As many of you may be aware, Diane Pershing, president of the Romance Writers of America, published a response to an article posted by Deidre Knight of the Knight Agency (here's the link to Ms. Knight's article and a link to Ms. Pershing's response). I have to take offense at the fact that the RWA doesn't feel that those of us who are electronically published are career minded authors. So after deliberating for a few days, here's MY response, for what it's worth. Please remember that this is only my opinion based on observation and research.
I am a member of the RWA and Passionate Ink. I am an author of several e-books. I have only been published for a little over a year, but I have five books out, one in print. The majority of those are novellas, something the NY publishers aren't in the market for, which limits my distribution options. My first full-length novel has been finished and submitted to an electronic publisher, as the majority of my market is in e-books. I am also the daughter and daughter-in-law of people who own their own businesses. I have learned quite a bit from both men on how to look at the business side of my work.
This IS a business, something we tend to forget as authors. Each of us has a choice in how we wish to sell and distribute our products, whether that be electronically or in print.
Now, forgive me for what I am about to do. I am going to list something that the majority of us already know who are electronically published.
In the e-book model, I produce a product (novel). Once the product is complete to the best of my ability I begin shopping it to corporations (publishers) in the hopes that my product is something that fits well within their product line. When a corporation decides that yes, it can sell my product, the polishing process begins (editing and cover art) to make my product ready for distribution. During that time advertising and promotions begin to let the marketplace (aka the readers) know that this new product will soon be available for purchase. Reviewers test my product to see if it is something their readership would be interested in and will suit their needs, and give their opinions. Then my product goes on the market. From the sales of that product I receive a percentage, the editors and cover artists receive a percentage and the distributor (publisher) receives a percentage. All are happy with what they receive.
In the print book model, I produce a product. Once the product is complete to the best of my ability I hire someone to shop that product to corporations (an agent). The agent sends my product to corporations in the hope that it will meet their criteria. If it does, I receive a payment in good faith that the product will make a certain number of sales, a payment that will be deducted from future profit. The polishing process then begins, readying it for distribution. During this time advertising and promotions occur, informing the marketplace that my new product will soon be available for purchase. Another good-faith payment is made to me, one that will be deducted from final sales. Then my product goes on the market. From the sales of that product I receive a percentage,the agent receives a percentage, the editors and cover artists receive a percentage and the distributor receives a percentage. A certain amount of those sales are held back in reserve against returns, and I receive my final good-faith payment. All are happy with what they receive.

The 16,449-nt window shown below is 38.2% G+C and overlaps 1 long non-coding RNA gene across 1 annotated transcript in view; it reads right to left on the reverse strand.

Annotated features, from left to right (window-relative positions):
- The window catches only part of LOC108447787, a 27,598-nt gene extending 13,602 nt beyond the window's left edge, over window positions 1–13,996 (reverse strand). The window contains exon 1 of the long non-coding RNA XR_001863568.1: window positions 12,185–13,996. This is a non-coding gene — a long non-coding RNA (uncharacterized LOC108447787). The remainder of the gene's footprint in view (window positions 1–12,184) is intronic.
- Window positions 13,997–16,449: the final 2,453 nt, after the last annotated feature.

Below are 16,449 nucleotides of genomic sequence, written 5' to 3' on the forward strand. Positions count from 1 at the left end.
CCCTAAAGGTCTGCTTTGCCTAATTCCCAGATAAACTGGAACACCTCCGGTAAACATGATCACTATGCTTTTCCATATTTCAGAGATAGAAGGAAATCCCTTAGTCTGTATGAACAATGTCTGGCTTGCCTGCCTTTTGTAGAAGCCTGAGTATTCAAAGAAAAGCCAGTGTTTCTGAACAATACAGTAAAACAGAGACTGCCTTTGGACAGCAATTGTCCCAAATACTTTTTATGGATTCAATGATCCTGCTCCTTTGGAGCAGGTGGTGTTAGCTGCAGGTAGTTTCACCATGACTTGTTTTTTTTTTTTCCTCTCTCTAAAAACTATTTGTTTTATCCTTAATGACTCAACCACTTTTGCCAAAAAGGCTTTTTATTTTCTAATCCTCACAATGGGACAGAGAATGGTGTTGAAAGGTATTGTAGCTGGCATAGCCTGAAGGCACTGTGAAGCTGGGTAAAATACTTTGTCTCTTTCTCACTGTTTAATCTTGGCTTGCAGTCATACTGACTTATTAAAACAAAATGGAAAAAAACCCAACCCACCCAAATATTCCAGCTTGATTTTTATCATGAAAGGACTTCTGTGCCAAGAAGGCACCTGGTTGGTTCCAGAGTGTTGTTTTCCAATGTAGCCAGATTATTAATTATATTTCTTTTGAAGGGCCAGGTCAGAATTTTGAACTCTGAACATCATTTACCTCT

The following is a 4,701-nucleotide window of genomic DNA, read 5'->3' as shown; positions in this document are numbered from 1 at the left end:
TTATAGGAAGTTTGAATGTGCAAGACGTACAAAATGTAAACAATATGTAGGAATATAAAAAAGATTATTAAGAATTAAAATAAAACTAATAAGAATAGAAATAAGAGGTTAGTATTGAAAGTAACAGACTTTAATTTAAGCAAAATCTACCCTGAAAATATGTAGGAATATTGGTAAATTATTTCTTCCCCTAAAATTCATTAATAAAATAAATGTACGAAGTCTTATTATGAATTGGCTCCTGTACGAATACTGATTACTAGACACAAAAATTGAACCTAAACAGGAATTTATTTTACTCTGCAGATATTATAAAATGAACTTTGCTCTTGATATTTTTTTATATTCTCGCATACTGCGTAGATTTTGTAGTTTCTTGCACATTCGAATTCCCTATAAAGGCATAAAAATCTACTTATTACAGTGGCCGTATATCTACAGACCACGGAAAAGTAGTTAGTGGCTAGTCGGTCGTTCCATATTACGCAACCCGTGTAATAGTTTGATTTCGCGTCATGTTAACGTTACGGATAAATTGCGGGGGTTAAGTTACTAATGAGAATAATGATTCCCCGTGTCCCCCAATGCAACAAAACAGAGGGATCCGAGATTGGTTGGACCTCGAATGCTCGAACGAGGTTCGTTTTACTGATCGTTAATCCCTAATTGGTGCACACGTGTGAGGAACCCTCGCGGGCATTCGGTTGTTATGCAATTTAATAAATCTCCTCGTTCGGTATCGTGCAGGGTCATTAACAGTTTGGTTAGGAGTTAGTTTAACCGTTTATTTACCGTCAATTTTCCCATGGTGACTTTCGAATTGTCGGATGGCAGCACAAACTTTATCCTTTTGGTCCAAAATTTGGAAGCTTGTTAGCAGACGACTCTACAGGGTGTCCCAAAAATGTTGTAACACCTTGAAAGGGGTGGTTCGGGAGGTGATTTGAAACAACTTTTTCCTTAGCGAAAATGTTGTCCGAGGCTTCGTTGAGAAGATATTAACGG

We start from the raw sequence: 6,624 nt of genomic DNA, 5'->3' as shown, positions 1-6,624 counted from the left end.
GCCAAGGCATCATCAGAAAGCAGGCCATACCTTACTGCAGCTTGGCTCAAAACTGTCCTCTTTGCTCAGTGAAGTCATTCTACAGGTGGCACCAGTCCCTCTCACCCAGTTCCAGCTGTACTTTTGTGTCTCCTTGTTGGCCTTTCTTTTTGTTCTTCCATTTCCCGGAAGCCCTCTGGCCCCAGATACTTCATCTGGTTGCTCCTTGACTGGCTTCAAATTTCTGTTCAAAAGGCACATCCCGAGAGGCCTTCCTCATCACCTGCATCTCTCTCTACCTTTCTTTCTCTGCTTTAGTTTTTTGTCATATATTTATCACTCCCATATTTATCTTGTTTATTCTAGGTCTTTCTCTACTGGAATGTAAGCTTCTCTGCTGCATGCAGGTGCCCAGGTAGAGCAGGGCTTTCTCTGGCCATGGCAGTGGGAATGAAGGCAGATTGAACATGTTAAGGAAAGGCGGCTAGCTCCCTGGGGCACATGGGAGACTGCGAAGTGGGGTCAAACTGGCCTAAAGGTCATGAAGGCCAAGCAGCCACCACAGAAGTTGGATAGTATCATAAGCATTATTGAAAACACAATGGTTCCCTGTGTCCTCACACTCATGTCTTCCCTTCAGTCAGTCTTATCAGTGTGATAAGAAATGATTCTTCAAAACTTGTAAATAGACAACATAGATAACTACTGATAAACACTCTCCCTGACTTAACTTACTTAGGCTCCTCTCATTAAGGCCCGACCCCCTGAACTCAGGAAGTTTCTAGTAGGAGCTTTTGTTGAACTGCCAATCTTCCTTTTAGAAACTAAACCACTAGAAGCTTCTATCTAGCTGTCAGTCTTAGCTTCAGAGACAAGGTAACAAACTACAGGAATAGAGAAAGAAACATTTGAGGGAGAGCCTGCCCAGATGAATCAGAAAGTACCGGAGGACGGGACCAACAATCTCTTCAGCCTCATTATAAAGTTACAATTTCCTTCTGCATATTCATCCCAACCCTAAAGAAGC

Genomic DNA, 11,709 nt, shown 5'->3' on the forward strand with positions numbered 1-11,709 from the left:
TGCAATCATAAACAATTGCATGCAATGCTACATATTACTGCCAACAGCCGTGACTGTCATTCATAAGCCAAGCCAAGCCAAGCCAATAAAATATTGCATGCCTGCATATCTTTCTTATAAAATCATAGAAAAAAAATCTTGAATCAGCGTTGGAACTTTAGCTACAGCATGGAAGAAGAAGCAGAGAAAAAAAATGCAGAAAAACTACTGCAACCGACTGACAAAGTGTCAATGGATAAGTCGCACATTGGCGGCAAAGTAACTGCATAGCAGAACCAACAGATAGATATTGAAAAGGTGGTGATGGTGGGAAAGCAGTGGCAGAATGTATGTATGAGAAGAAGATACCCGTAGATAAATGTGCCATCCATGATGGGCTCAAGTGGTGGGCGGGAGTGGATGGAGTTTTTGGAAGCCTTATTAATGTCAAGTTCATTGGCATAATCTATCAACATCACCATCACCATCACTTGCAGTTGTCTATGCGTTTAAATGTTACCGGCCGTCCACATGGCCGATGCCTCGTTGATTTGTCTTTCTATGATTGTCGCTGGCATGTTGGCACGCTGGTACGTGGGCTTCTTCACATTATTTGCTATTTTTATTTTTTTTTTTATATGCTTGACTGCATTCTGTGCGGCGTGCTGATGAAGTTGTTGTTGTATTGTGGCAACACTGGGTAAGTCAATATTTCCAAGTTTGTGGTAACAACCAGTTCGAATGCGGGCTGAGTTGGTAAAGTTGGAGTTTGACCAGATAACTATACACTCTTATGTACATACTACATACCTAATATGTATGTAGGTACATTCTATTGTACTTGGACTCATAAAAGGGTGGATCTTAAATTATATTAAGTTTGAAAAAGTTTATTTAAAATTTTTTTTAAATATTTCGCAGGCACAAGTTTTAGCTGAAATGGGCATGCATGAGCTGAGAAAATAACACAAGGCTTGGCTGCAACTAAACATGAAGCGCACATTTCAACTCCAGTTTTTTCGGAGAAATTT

Frankly, I fail to see how either business model is wrong. Both have good and bad points. Both are equally valid. Neither, to me, can be said to be better than the other. Where failure comes in is with a) the product (it was shopped to the wrong market or was somehow inferior to a similar product) or b) distribution (a failure that has caused more than one book to fail, print or e). It's simply a matter of supply and demand, and whether you prefer your money at the front end or the back end of your contract,and what your preferred percentages are.
I like being e-published. Would I turn down an opportunity to be print published? No. Would I give up e-publishing?
No. It's a business decision, pure and simple. You need to find your marketplace, do your research, ask questions, and hope that organizations like the RWA will steer you away from the bad publishers, be they print or e.
Based on this, yes, I consider myself to be an informed, professional businesswoman. I know my market, my distribution channels, and am willing to work with corporations to improve my product for the marketplace. I am aware of my options re: front-load payment with smaller returns vs larger returns with no front-load payment. I consistently research my competitors (you should see my e-book and print shelves, they bulge with past and present romances) and trends in the marketplace. I try to maintain my own brand while meeting the needs of the marketplace to the best of my ability. And I respectfully request the same recongition and respect that is handed over to other businesspeople within this community.
Dana Marie Bell
Memeber of the RWA and Passionate Ink
Passionate Plume Finalist
P.S.: Please, if I'm wrong on any point of the print model feel free to correct me. I've written this up based not on what RWA educated me on, but what I was able to glean through research and listening to those with more knowledge than I on that particular business model. Something I wish more people would do concerning the epublishing business model.
P.P.S. I am willing to put my royalty statements where my mouth is. I haven't joined PAN despite the fact that I am eligible several times over due to the stories of other electronic authors who did so and were treated with a great deal of disrespect.
For those of us who wish to make changes within the RWA, be you print, e, or both, please consider joining this group and letting your voice be heard: http://groups.yahoo.com/group/RWAchange/